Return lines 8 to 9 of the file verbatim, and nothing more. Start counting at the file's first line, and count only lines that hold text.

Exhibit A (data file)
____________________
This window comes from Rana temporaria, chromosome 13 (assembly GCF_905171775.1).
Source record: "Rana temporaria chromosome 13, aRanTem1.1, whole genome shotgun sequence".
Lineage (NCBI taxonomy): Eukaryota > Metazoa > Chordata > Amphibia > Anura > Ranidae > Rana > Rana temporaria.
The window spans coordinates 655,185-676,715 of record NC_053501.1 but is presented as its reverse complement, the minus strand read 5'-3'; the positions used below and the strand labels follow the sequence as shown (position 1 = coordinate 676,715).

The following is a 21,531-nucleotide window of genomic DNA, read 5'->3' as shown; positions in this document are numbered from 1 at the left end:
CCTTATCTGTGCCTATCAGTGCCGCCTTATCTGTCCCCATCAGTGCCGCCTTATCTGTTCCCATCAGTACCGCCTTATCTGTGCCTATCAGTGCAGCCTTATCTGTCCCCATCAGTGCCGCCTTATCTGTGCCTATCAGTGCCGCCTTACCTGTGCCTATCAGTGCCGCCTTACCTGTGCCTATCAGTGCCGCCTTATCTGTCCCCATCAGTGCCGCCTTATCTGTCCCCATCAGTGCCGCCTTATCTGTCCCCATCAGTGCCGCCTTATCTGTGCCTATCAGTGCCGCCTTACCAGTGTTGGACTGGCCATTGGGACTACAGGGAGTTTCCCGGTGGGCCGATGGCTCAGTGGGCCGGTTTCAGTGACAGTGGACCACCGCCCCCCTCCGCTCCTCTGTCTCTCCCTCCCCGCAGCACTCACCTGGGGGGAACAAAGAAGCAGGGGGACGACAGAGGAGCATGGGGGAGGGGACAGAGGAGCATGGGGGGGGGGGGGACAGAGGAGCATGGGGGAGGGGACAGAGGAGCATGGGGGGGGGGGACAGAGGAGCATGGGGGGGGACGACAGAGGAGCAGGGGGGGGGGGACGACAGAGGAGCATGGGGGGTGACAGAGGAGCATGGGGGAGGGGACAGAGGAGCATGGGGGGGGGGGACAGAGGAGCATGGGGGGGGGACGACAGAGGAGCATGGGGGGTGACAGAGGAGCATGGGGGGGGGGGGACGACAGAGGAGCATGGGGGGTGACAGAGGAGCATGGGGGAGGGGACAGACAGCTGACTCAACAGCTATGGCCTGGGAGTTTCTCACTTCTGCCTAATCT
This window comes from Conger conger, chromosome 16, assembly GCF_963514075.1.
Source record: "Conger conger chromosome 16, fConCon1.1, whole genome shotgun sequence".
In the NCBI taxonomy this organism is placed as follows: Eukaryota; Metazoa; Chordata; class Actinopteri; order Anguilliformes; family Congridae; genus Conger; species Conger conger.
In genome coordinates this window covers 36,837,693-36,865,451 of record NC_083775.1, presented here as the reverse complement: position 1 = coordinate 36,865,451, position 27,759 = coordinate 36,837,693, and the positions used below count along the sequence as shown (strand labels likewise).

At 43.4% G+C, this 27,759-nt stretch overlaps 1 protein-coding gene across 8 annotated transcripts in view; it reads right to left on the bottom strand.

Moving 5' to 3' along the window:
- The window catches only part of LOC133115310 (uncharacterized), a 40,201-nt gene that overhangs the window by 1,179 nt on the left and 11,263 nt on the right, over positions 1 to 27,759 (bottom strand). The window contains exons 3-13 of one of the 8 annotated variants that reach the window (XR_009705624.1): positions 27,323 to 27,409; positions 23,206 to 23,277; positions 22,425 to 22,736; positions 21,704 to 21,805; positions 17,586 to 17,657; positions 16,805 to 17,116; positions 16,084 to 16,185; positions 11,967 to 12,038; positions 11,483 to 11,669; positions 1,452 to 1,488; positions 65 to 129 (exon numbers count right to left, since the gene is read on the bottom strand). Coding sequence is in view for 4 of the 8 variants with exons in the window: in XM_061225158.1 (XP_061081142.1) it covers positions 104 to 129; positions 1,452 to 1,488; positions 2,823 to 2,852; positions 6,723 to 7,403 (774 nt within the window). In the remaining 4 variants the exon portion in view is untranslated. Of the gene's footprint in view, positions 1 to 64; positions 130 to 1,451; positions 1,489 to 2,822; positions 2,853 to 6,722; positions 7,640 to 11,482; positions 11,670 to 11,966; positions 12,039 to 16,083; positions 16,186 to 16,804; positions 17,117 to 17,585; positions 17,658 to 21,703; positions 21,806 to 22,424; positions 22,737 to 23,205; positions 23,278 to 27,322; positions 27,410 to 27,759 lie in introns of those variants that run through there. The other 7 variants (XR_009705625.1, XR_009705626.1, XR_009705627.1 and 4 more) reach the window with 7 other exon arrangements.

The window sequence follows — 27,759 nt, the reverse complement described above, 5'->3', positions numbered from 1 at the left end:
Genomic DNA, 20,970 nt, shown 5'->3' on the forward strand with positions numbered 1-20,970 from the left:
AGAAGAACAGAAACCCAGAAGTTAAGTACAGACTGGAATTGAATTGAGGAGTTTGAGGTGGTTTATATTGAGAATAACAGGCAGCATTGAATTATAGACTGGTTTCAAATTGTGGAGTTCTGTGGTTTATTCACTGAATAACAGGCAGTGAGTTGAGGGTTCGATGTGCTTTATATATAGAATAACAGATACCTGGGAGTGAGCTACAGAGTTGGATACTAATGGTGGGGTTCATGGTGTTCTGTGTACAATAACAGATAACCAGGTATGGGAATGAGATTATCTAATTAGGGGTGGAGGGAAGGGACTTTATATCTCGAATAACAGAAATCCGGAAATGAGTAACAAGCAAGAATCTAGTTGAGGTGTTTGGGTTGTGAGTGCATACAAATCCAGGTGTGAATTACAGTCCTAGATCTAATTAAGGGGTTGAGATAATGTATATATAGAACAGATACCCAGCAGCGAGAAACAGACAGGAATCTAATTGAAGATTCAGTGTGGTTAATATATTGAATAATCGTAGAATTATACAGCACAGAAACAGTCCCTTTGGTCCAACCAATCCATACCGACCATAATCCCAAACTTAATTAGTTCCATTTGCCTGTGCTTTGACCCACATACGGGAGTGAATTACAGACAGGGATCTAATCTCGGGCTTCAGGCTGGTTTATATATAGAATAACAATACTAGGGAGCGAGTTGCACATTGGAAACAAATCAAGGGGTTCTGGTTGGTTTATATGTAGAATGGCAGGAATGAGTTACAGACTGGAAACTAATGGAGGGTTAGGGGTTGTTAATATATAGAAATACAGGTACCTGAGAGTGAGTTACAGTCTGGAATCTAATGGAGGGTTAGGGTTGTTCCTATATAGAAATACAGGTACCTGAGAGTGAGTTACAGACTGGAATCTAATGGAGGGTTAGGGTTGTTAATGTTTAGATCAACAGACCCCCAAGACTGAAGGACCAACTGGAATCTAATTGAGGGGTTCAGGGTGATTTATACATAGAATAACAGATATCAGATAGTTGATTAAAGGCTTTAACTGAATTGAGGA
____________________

Source record: "Conger conger chromosome 16, fConCon1.1, whole genome shotgun sequence".
In the NCBI taxonomy this organism is placed as follows: Eukaryota; Metazoa; Chordata; class Actinopteri; order Anguilliformes; family Congridae; genus Conger; species Conger conger.